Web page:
This website serves as a record for the Housing Justice Project, which reaches completion in Spring 2015.  The crisis of housing affordability across Canada, and in Vancouver in particular, is well known.  The city of Vancouver was ranked in 2011 as the second worst in the world for homeownership affordability, and its rental vacancy rates are among the lowest in Canada. This crisis is complex and results from many factors, including: a rise in housing costs, a lack of appropriate government policy, too few new low-income rental units built, low rental vacancy rates, urban population growth, and income growth that has not kept pace with the cost of living.
Housing justice is the fair and just distribution of housing benefits in society. Access to affordable, safe and adequate housing is key to an individual’s inclusion in the full rights and benefits of citizenship.

 

THREE APPROACHES

The Housing Justice Project approaches the housing affordability issues from three distinct but synergistic perspectives:

  1. Civil society engagement and education
  2. Policy development
  3. Social change litigation

In the first and second approaches to housing justice, we fostered civil society engagement by informing Vancouverites about housing issues and hosting forums on critical affordable housing priorities.  We developed policy initiatives in conjunction with various community partners, and worked with them to leverage policy change at all levels of government.  Our policy reports can be found under Our Research.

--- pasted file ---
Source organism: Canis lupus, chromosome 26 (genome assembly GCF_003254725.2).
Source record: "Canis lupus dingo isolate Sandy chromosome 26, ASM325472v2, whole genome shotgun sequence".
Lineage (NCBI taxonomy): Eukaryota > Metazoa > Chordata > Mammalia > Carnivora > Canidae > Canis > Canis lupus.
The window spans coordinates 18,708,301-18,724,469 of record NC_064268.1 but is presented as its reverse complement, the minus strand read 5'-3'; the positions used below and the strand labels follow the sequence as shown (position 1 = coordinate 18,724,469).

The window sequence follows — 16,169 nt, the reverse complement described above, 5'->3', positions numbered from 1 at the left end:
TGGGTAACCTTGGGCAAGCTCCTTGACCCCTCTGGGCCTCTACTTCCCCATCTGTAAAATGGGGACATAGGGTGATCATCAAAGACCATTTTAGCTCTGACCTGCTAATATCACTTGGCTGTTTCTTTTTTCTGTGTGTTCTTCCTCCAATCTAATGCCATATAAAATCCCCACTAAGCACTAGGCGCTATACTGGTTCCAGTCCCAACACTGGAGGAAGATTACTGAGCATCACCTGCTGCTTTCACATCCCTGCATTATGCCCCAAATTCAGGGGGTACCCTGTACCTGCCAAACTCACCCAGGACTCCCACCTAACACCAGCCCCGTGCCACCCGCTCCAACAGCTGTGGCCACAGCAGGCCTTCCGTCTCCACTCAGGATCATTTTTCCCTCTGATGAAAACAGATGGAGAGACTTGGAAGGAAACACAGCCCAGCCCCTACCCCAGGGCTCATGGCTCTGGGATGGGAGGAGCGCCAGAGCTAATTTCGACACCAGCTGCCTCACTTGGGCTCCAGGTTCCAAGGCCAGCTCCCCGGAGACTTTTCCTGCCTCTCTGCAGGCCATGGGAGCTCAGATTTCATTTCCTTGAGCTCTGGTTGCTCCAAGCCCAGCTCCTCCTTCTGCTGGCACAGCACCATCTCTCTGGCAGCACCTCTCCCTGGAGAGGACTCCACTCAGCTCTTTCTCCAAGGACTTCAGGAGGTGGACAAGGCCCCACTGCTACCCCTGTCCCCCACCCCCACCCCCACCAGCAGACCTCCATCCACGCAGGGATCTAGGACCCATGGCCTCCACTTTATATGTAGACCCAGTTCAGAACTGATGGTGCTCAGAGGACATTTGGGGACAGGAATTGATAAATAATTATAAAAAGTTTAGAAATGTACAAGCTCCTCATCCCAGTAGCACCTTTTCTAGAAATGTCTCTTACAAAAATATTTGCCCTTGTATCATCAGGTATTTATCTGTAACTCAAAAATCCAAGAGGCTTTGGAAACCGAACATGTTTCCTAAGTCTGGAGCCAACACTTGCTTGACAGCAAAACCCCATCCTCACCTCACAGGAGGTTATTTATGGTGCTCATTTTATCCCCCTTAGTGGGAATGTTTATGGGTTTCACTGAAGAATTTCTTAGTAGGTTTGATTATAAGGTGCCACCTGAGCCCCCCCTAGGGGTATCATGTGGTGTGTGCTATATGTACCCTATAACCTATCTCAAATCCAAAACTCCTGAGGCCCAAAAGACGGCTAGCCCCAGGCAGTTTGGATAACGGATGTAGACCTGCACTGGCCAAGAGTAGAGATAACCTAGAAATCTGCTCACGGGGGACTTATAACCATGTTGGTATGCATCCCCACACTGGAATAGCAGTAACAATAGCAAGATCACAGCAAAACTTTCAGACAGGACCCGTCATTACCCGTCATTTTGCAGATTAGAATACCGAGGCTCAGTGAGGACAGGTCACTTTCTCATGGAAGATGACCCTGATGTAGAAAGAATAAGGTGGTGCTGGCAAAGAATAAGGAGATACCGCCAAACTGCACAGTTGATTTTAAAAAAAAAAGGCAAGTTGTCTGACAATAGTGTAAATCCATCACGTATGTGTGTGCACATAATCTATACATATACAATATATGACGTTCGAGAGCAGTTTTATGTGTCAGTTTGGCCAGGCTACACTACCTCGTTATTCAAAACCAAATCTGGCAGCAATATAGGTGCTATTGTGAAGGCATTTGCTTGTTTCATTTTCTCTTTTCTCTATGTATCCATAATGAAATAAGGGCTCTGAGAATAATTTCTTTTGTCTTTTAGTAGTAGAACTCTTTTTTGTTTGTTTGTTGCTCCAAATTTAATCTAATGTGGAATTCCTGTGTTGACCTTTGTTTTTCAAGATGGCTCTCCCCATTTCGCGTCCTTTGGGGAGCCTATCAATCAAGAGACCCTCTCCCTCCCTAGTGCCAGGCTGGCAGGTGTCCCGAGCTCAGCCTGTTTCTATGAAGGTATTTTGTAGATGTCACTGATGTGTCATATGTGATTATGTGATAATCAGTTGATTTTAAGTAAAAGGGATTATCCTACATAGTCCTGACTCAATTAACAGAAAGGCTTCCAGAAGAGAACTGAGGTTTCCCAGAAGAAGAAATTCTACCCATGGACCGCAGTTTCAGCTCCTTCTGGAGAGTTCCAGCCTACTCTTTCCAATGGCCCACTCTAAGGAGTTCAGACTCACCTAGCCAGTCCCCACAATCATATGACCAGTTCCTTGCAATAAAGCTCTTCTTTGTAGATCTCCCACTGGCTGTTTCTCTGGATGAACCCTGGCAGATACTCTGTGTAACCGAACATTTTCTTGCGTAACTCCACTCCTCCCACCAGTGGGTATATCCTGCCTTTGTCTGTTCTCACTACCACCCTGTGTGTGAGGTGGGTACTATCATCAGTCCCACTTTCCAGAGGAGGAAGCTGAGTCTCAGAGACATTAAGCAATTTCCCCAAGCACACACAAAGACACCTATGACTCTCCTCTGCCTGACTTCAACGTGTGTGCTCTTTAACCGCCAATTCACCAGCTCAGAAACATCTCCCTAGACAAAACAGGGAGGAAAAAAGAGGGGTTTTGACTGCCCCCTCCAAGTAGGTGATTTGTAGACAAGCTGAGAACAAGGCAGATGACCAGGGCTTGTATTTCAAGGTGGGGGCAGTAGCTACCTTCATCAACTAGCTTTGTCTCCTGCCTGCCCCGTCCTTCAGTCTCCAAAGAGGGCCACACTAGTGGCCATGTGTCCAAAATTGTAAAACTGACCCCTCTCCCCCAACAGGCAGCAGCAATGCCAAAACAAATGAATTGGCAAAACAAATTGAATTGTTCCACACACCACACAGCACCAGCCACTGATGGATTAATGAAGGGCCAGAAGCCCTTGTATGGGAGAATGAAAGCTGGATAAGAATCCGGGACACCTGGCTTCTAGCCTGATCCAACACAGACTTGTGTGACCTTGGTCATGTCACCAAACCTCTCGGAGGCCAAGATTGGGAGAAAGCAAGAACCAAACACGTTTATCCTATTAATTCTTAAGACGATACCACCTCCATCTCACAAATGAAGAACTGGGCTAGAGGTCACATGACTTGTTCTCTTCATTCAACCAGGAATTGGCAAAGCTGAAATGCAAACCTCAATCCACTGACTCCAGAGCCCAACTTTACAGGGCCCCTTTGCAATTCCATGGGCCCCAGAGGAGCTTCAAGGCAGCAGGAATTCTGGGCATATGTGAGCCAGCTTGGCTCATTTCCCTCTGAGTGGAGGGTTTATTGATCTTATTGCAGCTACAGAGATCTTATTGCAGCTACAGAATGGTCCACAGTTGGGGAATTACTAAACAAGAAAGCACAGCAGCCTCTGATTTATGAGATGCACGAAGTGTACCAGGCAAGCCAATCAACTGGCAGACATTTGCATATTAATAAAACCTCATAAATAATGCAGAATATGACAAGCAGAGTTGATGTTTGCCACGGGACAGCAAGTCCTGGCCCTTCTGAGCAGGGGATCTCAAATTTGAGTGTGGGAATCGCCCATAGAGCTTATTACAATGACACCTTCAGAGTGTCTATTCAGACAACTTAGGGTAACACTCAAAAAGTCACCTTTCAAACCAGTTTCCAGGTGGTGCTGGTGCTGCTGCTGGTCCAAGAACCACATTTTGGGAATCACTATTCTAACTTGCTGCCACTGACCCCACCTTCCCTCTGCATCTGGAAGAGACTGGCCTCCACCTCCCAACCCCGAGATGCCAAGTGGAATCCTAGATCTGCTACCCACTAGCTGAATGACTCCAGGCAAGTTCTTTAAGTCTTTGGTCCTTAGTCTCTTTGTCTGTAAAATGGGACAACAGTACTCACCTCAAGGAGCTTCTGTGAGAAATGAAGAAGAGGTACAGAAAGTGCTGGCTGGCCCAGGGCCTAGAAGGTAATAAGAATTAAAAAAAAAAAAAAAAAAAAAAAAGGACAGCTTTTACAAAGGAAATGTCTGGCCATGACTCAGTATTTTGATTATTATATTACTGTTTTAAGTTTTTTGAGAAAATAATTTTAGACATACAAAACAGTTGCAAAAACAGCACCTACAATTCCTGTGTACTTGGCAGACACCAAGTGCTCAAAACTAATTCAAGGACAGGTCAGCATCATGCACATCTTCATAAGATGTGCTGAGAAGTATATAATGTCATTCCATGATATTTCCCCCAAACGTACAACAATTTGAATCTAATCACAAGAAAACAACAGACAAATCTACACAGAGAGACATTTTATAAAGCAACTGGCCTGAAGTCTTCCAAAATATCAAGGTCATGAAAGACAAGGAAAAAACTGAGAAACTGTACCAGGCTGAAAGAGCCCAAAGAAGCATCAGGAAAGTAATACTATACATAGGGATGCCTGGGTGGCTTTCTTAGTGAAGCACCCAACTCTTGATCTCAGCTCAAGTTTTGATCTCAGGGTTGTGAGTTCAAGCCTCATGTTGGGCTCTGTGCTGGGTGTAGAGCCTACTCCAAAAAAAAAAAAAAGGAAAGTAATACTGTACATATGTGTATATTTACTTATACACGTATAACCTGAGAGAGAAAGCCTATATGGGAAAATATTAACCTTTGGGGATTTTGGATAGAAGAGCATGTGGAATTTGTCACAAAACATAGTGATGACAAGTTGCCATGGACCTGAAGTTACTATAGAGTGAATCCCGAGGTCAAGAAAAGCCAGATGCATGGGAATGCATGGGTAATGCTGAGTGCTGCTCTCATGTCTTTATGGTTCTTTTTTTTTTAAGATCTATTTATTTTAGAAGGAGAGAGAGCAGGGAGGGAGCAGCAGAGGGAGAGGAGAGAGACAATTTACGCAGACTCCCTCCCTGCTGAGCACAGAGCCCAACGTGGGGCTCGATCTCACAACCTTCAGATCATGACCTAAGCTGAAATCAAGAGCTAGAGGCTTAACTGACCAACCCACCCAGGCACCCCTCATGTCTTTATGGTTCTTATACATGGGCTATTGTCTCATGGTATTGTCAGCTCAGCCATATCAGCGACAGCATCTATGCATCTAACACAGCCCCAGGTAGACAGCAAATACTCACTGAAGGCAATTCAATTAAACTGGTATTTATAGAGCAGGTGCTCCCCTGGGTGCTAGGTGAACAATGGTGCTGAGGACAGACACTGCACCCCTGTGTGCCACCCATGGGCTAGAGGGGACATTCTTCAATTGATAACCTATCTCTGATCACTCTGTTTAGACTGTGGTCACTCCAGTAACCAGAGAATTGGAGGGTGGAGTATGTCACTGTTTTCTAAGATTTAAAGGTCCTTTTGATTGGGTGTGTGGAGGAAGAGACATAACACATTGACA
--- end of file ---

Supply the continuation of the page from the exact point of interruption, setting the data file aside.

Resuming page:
The third approach involves building support and providing academic expertise for a legal challenge to move Canadian law to recognize a right to adequate housing, in keeping with Canada’s international human rights obligations.  We hope to make legal action one part of a broader social change strategy, from which more public engagement can be leveraged to encourage stronger responses to housing issues.

 

PROJECT OUTCOMES

The outcome of the project is a greater awareness of effective models for the provision of affordable housing. Informed community members can be effective advocates for furthering proposed changes. More specifically, the following three benchmarks are relevant:

  1. Policy change
  2. Education and outreach
  3. Community advocacy

 

Download a two-pager summary of the project here.